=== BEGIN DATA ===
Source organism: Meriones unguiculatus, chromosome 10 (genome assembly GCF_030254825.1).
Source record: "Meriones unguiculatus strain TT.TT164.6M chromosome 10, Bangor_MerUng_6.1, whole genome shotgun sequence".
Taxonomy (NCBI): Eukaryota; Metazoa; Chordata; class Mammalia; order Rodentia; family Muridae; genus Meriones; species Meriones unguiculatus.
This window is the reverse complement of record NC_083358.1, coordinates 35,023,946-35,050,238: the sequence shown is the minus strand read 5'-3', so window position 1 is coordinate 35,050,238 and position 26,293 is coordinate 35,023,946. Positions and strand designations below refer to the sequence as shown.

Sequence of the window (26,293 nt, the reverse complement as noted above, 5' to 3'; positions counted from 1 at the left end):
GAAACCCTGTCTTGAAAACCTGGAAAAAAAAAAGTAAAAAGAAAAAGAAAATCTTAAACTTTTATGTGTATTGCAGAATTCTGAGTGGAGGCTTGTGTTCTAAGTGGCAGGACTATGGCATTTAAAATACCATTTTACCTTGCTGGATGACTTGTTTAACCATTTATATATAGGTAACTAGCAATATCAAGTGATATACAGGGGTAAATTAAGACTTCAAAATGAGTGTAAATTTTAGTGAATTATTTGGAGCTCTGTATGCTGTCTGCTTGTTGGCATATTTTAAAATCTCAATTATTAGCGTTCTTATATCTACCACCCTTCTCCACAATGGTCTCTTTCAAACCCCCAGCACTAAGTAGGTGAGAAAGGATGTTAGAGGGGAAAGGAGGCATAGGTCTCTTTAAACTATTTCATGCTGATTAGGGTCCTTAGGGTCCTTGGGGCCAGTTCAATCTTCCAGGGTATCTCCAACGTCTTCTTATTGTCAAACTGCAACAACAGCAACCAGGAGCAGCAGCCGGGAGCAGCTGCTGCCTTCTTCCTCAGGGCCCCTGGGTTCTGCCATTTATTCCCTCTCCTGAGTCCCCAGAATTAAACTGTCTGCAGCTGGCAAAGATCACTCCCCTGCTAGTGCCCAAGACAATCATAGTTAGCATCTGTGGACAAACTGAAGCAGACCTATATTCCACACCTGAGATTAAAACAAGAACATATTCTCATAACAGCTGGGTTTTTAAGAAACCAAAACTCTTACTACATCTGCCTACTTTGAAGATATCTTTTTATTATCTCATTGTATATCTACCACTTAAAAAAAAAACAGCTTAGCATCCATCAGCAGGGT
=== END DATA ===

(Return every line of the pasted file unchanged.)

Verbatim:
Source organism: Meriones unguiculatus, chromosome 10 (genome assembly GCF_030254825.1).
Source record: "Meriones unguiculatus strain TT.TT164.6M chromosome 10, Bangor_MerUng_6.1, whole genome shotgun sequence".
Taxonomy (NCBI): Eukaryota; Metazoa; Chordata; class Mammalia; order Rodentia; family Muridae; genus Meriones; species Meriones unguiculatus.
This window is the reverse complement of record NC_083358.1, coordinates 35,023,946-35,050,238: the sequence shown is the minus strand read 5'-3', so window position 1 is coordinate 35,050,238 and position 26,293 is coordinate 35,023,946. Positions and strand designations below refer to the sequence as shown.

Sequence of the window (26,293 nt, the reverse complement as noted above, 5' to 3'; positions counted from 1 at the left end):
GAAACCCTGTCTTGAAAACCTGGAAAAAAAAAAGTAAAAAGAAAAAGAAAATCTTAAACTTTTATGTGTATTGCAGAATTCTGAGTGGAGGCTTGTGTTCTAAGTGGCAGGACTATGGCATTTAAAATACCATTTTACCTTGCTGGATGACTTGTTTAACCATTTATATATAGGTAACTAGCAATATCAAGTGATATACAGGGGTAAATTAAGACTTCAAAATGAGTGTAAATTTTAGTGAATTATTTGGAGCTCTGTATGCTGTCTGCTTGTTGGCATATTTTAAAATCTCAATTATTAGCGTTCTTATATCTACCACCCTTCTCCACAATGGTCTCTTTCAAACCCCCAGCACTAAGTAGGTGAGAAAGGATGTTAGAGGGGAAAGGAGGCATAGGTCTCTTTAAACTATTTCATGCTGATTAGGGTCCTTAGGGTCCTTGGGGCCAGTTCAATCTTCCAGGGTATCTCCAACGTCTTCTTATTGTCAAACTGCAACAACAGCAACCAGGAGCAGCAGCCGGGAGCAGCTGCTGCCTTCTTCCTCAGGGCCCCTGGGTTCTGCCATTTATTCCCTCTCCTGAGTCCCCAGAATTAAACTGTCTGCAGCTGGCAAAGATCACTCCCCTGCTAGTGCCCAAGACAATCATAGTTAGCATCTGTGGACAAACTGAAGCAGACCTATATTCCACACCTGAGATTAAAACAAGAACATATTCTCATAACAGCTGGGTTTTTAAGAAACCAAAACTCTTACTACATCTGCCTACTTTGAAGATATCTTTTTATTATCTCATTGTATATCTACCACTTAAAAAAAAAACAGCTTAGCATCCATCAGCAGGGT